D-ENERGi have started to roll out smart meters to its valuable portfolio of customers. By the end of 2020, around 50 million smart meters will be fitted in over 26 million households across Wales, Scotland and England. This is the biggest national infrastructure project of our lifetimes. D-ENERGi are planning to switch all of its customers to smart metering by end of September 2015. This is a whopping 5 years ahead of any of the big six are expected to complete their national rollout of smart meters.
Fossil fuels as we most commonly know them are coal, oil and natural gas. Oil and natural gas are namely known for being located in underground reservoirs but they can also be found in other locations such as shale gas and tar sands. Previously these were considered to be too costly to excavate and make them commercially viable, it is only thanks to the advancements made over the last ten years in drilling technology that these can now be accessed and sold at a profit.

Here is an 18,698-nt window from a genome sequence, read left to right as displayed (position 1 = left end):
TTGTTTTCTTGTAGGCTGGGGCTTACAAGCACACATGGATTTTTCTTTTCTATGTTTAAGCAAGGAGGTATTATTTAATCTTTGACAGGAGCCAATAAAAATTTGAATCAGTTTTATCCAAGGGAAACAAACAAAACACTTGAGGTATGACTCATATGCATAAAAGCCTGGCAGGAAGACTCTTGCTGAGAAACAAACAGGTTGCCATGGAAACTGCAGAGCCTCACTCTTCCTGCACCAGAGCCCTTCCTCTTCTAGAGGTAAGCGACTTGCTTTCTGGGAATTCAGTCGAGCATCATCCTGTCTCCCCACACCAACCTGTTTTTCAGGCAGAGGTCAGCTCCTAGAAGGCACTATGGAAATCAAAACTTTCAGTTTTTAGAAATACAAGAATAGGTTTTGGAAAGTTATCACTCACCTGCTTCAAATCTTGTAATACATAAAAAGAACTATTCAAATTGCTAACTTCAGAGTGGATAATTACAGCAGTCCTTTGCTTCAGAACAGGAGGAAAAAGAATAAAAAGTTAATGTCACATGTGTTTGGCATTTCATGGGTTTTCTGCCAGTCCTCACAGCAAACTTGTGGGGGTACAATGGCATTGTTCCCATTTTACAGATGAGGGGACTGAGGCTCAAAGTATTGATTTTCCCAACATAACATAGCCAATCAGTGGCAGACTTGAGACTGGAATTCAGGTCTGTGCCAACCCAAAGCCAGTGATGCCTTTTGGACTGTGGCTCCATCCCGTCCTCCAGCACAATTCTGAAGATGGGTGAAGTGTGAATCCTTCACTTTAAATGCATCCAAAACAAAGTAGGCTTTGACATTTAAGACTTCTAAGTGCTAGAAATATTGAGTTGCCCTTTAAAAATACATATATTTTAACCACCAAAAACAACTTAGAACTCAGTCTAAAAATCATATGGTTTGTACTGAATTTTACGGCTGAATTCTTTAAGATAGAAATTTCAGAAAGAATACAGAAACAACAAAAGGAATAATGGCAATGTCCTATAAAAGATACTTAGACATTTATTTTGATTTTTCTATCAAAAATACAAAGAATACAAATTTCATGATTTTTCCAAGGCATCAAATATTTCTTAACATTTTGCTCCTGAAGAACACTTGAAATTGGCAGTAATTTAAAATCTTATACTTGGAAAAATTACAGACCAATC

As with many countries Britain is a source of shale gas but this is an as yet untapped resource and yet one that is understandably becoming more and more appealing to businesses and the government. The North Sea oil rig is one of the main contributors to the British Economy and quite often the economy rises and falls with the output of these oil fields; the economy shrank by 0.3% in the final quarter of 2012 because of declining gas and oil output.
“Shale gas could be a new North Sea for Britain, creating tens of thousands of jobs, supporting our manufacturers and reducing gas imports.”
The above statement was made by Corin Taylor, Senior Economic Adviser and author of a new report from the IoD regarding the potential impact of frakking for shale gas on the British economy. Such statements will undoubtedly incite excitement in a government that is looking for an immediate solution to their fiscal woes.
The report cited government figures that estimate 76% of the UK’s gas would be imported by 2030 the cost of which would be around £15.6bn. per year. However, according to this report, if shale gas were to be aggressively pursued gas imports would be reduced to around 37% by 2030 at a total cost of around £7.5bn. per year.